“Does attic ventilation really make a difference?” The answer is a resounding yes.
Improper ventilation can lead to or cause a number of negative outcomes in your home. Let’s take a look at what you want to avoid.
Excess humidity & precipitation– Precipitation is more likely to happen in the fall or early winter when humidity is high in attics that do not have proper air flow. If the outside temperature is extremely cold you may find ice forming on the bottom of the decking in the attic, when temperatures are higher you may find condensation on the bottom of the decking, and when the conditions are extreme as the condensation builds, it will actually drop water onto the attic floor causing the appearance of rain. If you want to check your own attic, look for these conditions on the north and east sides of the attic.
Warped or rotted decking – Moisture on the decking in the form of water or humidity can cause decking to warp, mold, rot and deteriorate causing a loss of structural integrity. At times these conditions will not be noticeable, but often you will see lift lines on the roof around the shape of the 4’ x 8’ sheets of decking. Lines along the decking edges indicate there is a ventilation problem.
Overheating – When the air is not flowing correctly, your attic can become overheated from sun exposure on the roof. This can make it more costly to air condition your living space, make your living space to feel warmer than it is, and your shingles to overheat and wear out much more quickly.
Ice dams – Ice dams are caused by excess heat. It is actually hot and cold that causes ice dams. When an attic is not properly ventilated and there is a snow load on the roof with the outside air temperature well below freezing, the sun can cause the attic temperature to rise above freezing. The attic heat builds and begins melting the snow load from the underneath side, turning it into water which flows down the roof under the snow toward the eaves. Once the water reaches the eaves where the temperature is sub-freezing it turns into ice and climbs back up the roof. The ice dam then will block the downward flow of melting snow and ice and allow water to push back up the roof under shingles and flashings, frequently into the attic space and onto the ceilings of your home.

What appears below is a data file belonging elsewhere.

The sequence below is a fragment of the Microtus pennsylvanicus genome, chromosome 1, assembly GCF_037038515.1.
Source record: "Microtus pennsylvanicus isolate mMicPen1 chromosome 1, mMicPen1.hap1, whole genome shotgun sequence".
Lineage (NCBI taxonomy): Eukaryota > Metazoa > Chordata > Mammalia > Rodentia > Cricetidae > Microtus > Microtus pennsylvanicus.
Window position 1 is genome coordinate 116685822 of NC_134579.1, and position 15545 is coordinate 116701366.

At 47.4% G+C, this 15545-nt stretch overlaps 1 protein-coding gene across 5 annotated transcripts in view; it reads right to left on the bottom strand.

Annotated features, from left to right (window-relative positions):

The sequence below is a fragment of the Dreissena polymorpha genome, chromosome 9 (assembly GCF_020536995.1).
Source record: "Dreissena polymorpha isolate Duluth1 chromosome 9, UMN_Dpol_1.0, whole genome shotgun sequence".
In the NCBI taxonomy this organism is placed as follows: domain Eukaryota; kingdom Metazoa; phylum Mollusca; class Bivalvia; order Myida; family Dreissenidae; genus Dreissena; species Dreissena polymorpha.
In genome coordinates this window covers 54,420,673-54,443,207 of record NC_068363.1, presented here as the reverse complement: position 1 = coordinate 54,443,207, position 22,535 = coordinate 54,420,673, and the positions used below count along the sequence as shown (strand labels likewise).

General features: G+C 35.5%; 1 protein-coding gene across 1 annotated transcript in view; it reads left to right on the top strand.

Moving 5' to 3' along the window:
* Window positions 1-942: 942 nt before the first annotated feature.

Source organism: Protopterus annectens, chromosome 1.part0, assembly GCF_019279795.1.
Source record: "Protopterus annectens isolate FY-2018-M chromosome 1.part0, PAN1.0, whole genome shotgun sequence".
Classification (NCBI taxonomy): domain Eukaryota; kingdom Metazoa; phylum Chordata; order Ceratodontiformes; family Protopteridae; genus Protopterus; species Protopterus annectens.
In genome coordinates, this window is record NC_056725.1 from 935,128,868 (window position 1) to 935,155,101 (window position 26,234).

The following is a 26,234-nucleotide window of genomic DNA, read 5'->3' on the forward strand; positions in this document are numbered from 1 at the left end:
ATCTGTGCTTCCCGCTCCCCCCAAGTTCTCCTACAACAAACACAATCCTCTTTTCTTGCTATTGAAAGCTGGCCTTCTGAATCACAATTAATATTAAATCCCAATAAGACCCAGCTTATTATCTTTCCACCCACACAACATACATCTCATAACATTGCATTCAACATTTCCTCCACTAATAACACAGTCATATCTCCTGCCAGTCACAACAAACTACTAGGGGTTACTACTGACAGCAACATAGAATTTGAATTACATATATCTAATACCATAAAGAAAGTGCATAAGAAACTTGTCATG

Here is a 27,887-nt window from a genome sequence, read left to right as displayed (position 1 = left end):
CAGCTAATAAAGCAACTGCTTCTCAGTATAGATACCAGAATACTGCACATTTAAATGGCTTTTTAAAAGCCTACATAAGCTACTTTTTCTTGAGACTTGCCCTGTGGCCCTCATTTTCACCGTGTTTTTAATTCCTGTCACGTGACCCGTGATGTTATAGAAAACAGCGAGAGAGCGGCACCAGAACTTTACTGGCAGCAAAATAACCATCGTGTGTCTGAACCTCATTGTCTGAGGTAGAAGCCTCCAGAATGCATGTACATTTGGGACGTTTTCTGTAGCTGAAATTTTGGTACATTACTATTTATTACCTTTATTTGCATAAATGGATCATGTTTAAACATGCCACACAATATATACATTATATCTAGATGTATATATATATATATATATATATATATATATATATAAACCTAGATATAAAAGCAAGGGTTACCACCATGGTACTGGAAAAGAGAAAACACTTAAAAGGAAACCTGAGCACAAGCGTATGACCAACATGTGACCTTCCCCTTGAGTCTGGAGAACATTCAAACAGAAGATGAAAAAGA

Water Spots – Water spots don’t always mean that there is a roof leak. They do mean you have a problem. When the spots first show up following a “dry” snowstorm it is likely a ventilation issue. Ventilation will always equalize the ratio of intake versus exhaust. When the total amount of intake (soffit) ventilation is equal to or greater than the total amount of exhaust (roof) ventilation you have proper air flow. When the total combined amount of ventilation is adequate for the attic size and the total amount of intake ventilation is equal to or greater than the total amount of exhaust ventilation you have a properly ventilated attic.
This is just the beginning. Do some research of your own. Ask questions of those who are planning on doing work around your home to be sure they really know how to design a ventilation system.